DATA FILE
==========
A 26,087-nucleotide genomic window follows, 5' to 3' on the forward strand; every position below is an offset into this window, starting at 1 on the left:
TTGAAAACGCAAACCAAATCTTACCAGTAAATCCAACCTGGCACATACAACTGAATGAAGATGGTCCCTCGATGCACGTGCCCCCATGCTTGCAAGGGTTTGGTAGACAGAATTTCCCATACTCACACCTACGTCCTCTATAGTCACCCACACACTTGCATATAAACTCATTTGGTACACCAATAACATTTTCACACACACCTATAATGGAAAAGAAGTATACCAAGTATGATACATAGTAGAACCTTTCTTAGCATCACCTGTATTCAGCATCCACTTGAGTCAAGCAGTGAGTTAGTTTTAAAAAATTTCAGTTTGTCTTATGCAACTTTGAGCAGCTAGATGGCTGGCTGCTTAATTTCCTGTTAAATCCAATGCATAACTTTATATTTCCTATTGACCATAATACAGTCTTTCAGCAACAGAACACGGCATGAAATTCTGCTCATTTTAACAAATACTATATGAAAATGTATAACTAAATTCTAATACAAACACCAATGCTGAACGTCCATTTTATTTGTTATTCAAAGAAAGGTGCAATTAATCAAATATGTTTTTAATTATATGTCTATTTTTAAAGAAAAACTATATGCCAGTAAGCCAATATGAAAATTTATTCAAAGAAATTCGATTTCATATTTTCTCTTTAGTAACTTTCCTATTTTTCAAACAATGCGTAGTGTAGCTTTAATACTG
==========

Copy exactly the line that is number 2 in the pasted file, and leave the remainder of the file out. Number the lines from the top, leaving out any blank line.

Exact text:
TTGAAAACGCAAACCAAATCTTACCAGTAAATCCAACCTGGCACATACAACTGAATGAAGATGGTCCCTCGATGCACGTGCCCCCATGCTTGCAAGGGTTTGGTAGACAGAATTTCCCATACTCACACCTACGTCCTCTATAGTCACCCACACACTTGCATATAAACTCATTTGGTACACCAATAACATTTTCACACACACCTATAATGGAAAAGAAGTATACCAAGTATGATACATAGTAGAACCTTTCTTAGCATCACCTGTATTCAGCATCCACTTGAGTCAAGCAGTGAGTTAGTTTTAAAAAATTTCAGTTTGTCTTATGCAACTTTGAGCAGCTAGATGGCTGGCTGCTTAATTTCCTGTTAAATCCAATGCATAACTTTATATTTCCTATTGACCATAATACAGTCTTTCAGCAACAGAACACGGCATGAAATTCTGCTCATTTTAACAAATACTATATGAAAATGTATAACTAAATTCTAATACAAACACCAATGCTGAACGTCCATTTTATTTGTTATTCAAAGAAAGGTGCAATTAATCAAATATGTTTTTAATTATATGTCTATTTTTAAAGAAAAACTATATGCCAGTAAGCCAATATGAAAATTTATTCAAAGAAATTCGATTTCATATTTTCTCTTTAGTAACTTTCCTATTTTTCAAACAATGCGTAGTGTAGCTTTAATACTG